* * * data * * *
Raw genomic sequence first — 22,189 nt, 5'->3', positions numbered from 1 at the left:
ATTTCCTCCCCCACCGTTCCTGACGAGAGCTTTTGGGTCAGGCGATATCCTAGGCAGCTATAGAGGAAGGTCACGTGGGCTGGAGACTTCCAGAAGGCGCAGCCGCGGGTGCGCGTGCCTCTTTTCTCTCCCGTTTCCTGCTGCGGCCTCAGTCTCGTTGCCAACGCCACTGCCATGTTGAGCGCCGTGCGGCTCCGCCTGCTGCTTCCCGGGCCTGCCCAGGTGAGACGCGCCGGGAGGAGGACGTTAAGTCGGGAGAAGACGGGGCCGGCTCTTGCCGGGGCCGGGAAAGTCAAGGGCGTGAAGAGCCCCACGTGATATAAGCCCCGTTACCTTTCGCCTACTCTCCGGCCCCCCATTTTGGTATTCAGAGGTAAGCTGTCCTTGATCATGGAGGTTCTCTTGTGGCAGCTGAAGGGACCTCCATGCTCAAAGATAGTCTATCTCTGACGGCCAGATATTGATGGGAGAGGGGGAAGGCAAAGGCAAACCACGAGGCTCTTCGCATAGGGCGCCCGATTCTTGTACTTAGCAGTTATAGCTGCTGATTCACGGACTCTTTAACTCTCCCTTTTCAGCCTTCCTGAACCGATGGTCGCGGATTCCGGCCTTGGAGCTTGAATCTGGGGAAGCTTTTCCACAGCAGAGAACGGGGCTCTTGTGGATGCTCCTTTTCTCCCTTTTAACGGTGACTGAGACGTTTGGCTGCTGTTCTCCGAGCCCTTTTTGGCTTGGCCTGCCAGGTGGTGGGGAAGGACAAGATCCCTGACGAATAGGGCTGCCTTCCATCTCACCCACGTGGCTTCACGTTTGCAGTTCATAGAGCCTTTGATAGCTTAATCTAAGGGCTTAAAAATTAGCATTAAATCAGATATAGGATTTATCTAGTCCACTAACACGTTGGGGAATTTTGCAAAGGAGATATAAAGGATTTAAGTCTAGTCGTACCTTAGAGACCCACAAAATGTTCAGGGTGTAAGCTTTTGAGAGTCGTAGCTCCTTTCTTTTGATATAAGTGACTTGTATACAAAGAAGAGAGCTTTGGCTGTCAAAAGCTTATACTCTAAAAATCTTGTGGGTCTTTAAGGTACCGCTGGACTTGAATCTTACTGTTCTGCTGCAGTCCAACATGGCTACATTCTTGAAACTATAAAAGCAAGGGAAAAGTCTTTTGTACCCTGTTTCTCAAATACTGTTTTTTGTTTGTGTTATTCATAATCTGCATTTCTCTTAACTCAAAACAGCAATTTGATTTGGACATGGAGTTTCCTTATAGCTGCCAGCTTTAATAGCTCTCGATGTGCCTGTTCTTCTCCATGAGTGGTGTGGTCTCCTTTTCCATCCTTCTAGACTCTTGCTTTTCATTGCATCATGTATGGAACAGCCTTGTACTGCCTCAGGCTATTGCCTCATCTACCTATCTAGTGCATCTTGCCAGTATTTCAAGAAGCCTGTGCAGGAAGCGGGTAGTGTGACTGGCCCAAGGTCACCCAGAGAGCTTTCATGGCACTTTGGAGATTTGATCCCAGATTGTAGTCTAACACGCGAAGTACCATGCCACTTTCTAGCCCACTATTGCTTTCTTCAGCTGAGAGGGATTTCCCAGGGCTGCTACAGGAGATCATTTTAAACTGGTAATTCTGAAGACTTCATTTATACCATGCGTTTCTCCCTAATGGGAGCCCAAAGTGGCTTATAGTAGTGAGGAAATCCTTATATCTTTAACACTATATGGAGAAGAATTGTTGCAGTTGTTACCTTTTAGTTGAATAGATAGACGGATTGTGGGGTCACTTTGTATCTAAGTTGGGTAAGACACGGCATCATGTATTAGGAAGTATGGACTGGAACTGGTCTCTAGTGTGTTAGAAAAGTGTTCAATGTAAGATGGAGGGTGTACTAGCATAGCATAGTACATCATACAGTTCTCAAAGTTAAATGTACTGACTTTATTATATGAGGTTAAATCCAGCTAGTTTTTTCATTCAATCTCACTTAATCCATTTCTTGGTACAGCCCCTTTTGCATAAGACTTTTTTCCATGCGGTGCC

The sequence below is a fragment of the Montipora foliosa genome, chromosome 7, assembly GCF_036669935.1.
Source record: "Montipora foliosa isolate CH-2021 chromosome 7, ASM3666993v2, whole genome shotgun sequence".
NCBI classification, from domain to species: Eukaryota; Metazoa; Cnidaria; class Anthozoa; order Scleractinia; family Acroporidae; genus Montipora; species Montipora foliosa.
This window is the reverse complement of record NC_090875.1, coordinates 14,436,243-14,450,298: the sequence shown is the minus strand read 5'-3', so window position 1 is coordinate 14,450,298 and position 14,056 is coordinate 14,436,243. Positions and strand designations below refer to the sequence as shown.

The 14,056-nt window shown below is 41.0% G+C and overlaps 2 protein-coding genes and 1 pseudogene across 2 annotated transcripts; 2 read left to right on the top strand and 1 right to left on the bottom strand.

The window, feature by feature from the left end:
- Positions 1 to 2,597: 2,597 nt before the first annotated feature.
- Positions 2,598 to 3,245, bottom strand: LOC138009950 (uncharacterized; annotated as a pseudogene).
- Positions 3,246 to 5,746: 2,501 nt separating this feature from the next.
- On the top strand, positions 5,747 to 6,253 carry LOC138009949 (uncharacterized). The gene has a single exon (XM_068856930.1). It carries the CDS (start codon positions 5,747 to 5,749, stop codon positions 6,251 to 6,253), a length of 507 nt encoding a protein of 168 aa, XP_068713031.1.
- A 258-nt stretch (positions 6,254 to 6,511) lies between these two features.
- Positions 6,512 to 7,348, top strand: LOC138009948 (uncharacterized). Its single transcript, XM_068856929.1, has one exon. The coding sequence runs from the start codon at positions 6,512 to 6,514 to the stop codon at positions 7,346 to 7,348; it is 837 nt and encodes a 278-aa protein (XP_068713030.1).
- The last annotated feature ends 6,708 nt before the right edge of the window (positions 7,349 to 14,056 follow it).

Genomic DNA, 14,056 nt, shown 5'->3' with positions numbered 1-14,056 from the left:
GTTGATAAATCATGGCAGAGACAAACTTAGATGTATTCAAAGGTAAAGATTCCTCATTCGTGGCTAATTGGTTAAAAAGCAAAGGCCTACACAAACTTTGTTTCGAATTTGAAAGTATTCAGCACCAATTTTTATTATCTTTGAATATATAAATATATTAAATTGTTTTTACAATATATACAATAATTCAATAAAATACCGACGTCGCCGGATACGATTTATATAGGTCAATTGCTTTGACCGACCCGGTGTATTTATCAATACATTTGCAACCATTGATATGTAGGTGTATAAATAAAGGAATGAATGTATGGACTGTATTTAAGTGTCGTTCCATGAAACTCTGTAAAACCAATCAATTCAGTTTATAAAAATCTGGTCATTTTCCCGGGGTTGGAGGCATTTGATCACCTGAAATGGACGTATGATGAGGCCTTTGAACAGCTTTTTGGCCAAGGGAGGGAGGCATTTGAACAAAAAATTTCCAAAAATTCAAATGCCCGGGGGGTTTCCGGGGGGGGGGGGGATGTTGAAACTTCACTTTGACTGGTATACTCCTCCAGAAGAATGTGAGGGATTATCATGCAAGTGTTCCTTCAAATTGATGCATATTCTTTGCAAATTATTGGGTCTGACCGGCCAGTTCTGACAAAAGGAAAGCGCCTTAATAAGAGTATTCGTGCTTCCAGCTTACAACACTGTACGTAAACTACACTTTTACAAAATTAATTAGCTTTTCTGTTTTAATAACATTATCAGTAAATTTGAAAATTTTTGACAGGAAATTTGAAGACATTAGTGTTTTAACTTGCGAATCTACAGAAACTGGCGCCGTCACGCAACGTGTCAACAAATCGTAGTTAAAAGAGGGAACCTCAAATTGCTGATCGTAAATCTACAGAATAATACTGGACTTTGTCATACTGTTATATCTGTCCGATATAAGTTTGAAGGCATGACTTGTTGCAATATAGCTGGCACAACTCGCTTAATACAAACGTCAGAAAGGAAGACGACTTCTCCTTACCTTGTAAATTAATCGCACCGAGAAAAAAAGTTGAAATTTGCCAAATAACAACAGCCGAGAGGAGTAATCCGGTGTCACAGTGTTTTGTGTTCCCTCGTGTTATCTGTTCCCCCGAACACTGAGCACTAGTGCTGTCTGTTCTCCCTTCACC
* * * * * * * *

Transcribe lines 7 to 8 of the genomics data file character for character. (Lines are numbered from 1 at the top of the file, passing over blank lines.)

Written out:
The 14,056-nt window shown below is 41.0% G+C and overlaps 2 protein-coding genes and 1 pseudogene across 2 annotated transcripts; 2 read left to right on the top strand and 1 right to left on the bottom strand.

The window, feature by feature from the left end: